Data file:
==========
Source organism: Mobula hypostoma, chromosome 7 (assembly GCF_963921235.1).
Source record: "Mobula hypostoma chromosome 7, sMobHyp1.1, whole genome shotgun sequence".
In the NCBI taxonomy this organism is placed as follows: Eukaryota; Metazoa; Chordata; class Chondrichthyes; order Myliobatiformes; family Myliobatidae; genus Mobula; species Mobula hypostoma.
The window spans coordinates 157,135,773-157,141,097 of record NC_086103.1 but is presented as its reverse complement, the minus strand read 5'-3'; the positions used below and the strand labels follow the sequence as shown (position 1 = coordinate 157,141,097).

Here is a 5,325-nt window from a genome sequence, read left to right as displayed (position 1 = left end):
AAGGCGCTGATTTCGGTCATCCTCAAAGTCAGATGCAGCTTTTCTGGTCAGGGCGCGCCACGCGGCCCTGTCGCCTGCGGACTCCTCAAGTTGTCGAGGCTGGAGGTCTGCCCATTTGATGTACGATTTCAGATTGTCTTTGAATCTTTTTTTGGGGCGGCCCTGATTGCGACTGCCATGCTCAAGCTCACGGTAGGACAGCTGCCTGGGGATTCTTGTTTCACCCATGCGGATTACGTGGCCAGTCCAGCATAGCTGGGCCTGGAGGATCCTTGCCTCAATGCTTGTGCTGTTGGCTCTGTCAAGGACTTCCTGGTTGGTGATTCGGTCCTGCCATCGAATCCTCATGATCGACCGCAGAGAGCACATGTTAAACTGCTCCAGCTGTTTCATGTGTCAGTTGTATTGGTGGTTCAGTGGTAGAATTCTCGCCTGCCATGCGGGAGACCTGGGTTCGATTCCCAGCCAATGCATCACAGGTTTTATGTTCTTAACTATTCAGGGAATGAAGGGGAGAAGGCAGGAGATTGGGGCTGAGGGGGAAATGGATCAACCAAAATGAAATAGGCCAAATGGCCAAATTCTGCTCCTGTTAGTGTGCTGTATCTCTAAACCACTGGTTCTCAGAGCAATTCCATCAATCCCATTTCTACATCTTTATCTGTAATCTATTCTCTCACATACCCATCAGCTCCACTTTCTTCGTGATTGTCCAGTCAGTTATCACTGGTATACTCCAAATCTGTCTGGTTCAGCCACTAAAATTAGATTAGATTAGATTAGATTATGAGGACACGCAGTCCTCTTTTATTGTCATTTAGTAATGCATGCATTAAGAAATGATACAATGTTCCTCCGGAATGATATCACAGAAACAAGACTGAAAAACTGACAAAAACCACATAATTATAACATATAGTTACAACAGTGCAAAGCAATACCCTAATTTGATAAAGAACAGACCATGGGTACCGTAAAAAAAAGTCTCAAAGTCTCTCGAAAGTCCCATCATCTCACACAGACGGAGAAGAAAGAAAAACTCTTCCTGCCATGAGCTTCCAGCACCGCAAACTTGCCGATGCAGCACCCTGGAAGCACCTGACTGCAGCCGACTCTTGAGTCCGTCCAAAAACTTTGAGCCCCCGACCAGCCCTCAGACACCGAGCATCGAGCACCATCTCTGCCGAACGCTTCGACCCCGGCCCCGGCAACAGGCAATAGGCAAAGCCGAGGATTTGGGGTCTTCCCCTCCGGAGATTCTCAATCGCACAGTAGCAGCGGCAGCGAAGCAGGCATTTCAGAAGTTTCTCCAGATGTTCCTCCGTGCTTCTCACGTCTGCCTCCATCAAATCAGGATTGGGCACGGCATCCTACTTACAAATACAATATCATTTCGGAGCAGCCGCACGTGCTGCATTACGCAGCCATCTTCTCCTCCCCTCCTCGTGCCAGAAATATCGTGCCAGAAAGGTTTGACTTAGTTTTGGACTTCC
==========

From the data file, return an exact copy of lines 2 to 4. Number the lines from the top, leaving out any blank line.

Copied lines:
Source record: "Mobula hypostoma chromosome 7, sMobHyp1.1, whole genome shotgun sequence".
In the NCBI taxonomy this organism is placed as follows: Eukaryota; Metazoa; Chordata; class Chondrichthyes; order Myliobatiformes; family Myliobatidae; genus Mobula; species Mobula hypostoma.
The window spans coordinates 157,135,773-157,141,097 of record NC_086103.1 but is presented as its reverse complement, the minus strand read 5'-3'; the positions used below and the strand labels follow the sequence as shown (position 1 = coordinate 157,141,097).